Leading for resilience is the antithesis of hunkering down and operating conservatively. It is about pushing out boldly, knowing that something somewhere is going to kick you in the teeth, and you need to be ready before it happens.
Throughout history, crises have been the breeding ground for individuals we later describe as great leaders. If the times make the leader, in many instances, those leaders emerge from unlikely places. Certain qualities stand them out. In the case of Dr. Fayemi, we may begin to study the Ekiti State governor for the following unique qualities:
Dr. Fayemi communicates powerfully and transparently. Resilient leaders are effective at communicating their intentions to others. They are willing to help others understand a new strategy or direction. Effective communication helps others understand changes, expectations and new directions.
Dr. Fayemi has proven to be both humble and coachable by persons and circumstances. Resilient leaders are open to feedback and often ask others for feedback. They have a strong desire to continuously improve their skills and abilities.
It requires positive relationships to get others to support change. Resilient leadership occurs when people can bring others along. By building trust and being open to differences, these leaders are able to create strong teams by building positive relationships. Ask those who know Fayemi well, and they will tell you that he is strong in this area.
Fayemi is a bold risk taker and this is a strong quality of resilient individual. It is easy for most individuals to be stuck in a rut in which they continue to conduct work in the same way from year to year. That approach works well until the world changes, requiring organisations to change or die. You will not find Fayemi among this lot.
Fayemi loves to develop others. Like most resilient leaders, he is not only interested in his own development, but is concerned about the development of others. Resiliency is needed when we encounter failure. Developing others helps everyone to learn from their mistakes. We continue to find that leaders who want feedback for themselves are more likely to give productive feedback and coaching to others, because they want honest feedback as well. That is Fayemi for you.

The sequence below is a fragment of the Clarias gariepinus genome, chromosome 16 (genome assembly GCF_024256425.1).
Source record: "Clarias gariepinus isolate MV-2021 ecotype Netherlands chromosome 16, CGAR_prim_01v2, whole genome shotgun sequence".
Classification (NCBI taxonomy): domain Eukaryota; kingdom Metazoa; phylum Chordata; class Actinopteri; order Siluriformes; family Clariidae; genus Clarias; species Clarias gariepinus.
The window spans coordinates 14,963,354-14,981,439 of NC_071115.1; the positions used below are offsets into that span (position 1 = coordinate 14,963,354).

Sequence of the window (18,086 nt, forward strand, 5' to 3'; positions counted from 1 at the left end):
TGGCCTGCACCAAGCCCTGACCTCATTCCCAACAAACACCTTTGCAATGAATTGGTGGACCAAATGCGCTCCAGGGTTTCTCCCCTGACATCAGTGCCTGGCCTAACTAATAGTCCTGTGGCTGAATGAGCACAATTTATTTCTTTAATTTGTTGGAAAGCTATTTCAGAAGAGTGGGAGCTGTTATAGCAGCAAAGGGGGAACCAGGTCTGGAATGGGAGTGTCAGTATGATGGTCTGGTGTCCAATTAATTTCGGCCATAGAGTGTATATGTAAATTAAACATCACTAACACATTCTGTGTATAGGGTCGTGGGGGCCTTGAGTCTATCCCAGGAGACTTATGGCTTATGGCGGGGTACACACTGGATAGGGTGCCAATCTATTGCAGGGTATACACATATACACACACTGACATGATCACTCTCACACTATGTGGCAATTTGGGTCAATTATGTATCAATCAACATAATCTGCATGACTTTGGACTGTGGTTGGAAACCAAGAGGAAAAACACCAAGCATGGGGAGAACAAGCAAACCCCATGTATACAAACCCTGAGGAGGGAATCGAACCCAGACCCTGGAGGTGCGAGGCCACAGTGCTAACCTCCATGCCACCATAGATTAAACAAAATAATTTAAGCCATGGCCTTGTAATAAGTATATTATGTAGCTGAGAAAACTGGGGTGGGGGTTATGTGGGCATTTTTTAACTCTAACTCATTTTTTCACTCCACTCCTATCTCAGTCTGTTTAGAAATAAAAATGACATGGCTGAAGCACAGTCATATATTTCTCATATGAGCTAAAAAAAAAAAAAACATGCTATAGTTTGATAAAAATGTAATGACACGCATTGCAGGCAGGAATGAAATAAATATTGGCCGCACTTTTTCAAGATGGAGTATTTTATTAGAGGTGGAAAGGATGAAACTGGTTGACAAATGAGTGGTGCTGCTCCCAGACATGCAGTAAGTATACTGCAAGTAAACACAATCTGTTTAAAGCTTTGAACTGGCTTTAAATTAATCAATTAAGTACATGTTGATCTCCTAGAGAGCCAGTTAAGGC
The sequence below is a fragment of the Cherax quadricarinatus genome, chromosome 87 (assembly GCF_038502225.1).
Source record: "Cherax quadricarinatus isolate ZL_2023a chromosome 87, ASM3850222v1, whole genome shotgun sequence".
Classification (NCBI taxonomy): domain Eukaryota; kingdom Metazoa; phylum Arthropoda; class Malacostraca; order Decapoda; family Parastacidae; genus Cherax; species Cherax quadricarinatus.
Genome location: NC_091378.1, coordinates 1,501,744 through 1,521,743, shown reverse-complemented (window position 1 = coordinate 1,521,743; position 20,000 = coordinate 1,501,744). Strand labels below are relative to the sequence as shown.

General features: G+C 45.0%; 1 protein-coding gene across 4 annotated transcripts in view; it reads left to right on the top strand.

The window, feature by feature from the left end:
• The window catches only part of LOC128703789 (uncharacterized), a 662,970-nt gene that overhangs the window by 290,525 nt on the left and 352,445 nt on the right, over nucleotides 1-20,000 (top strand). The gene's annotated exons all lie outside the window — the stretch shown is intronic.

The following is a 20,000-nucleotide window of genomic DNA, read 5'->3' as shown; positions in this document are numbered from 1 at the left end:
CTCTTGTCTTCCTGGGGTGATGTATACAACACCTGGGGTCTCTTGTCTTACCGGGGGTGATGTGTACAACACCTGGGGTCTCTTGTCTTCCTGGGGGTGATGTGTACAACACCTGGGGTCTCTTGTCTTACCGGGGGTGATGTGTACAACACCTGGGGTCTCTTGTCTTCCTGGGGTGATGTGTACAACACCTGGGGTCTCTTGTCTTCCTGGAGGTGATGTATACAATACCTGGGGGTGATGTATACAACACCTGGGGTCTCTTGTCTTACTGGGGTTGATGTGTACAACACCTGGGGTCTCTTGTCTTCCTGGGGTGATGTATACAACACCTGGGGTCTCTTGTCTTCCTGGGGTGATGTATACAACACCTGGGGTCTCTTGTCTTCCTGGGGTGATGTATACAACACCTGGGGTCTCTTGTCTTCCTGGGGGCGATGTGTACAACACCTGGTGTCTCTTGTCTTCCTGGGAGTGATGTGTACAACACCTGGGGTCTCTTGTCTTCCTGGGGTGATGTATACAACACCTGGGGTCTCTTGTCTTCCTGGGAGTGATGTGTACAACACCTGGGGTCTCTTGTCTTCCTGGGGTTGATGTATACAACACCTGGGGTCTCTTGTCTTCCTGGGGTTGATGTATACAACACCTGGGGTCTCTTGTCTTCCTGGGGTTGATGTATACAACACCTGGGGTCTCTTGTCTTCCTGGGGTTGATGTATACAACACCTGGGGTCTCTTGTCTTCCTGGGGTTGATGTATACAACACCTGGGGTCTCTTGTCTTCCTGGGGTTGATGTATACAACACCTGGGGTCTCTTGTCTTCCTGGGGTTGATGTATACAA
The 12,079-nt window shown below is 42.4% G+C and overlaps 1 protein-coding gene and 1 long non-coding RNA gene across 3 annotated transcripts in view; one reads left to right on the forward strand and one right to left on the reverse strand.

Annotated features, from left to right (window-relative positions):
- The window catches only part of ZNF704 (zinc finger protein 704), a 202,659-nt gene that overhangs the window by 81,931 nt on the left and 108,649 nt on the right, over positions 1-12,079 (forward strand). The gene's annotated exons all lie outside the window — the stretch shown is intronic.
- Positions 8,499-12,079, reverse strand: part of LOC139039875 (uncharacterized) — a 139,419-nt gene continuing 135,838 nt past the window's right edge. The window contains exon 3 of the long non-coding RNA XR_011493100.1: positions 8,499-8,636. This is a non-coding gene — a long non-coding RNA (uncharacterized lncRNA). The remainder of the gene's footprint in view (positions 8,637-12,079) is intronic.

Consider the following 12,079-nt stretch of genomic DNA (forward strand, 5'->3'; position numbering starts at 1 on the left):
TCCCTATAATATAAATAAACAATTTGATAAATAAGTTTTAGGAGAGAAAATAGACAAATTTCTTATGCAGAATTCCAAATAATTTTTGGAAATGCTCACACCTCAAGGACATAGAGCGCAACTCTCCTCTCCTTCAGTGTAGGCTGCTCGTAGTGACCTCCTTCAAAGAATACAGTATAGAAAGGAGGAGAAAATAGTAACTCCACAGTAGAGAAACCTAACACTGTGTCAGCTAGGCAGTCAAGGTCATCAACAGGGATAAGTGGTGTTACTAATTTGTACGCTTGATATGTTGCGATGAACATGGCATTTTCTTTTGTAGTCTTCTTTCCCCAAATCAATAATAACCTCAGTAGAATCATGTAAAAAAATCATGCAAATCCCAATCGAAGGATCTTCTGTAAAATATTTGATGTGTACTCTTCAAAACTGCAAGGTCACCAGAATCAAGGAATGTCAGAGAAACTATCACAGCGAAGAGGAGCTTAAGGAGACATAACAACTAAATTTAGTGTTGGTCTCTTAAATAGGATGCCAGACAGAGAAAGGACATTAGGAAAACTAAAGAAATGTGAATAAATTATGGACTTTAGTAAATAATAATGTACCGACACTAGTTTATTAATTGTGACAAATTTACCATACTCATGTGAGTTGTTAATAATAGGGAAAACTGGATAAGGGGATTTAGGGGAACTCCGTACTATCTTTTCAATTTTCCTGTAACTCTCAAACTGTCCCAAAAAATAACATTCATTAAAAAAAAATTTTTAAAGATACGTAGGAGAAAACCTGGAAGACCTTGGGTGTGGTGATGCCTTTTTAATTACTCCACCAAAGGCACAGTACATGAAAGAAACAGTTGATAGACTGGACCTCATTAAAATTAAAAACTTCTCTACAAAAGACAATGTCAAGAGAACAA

Fayemi is a champion of change. Change takes courage and requires a vision about where a people is going. Resilient leaders are willing to change and able to provide the leadership to ensure that the followers also change. Resilient leaders embrace change and also encourage others to change.
Fayemi is a decisive leader. He is swift and resolute. Making decisions is always difficult, because no person has all the data or understands all eventualities. But the people cannot move forward until a decision gets made. The most resilient leaders are effective at making decisions and moving forward. If they make the wrong decision, they are quick to make a different decision and move in another direction. The proverb by Cato “swift and resolute action leads to success; self-doubt is a prelude to disaster” fits well here.
While we celebrate individuals such as Abraham Lincoln, Winston Churchill, Nelson Mandela, to mention just a few, we should not forget that great leaders also appear on smaller stages. An understanding of how Dr. John Kayode Fayemi, governor of Ekiti State and Chairman of Nigerian Governors’ Forum has been trudging on, with the responsibilities of Ekiti on his head amidst the COVID-19 crisis, and with very limited resources to throw at it, will surely make one understand where he is coming from and what type of leadership he is providing this season.
*Dipe is the Senior Special Assistant, SSA to Governor Fayemi on Public Communications.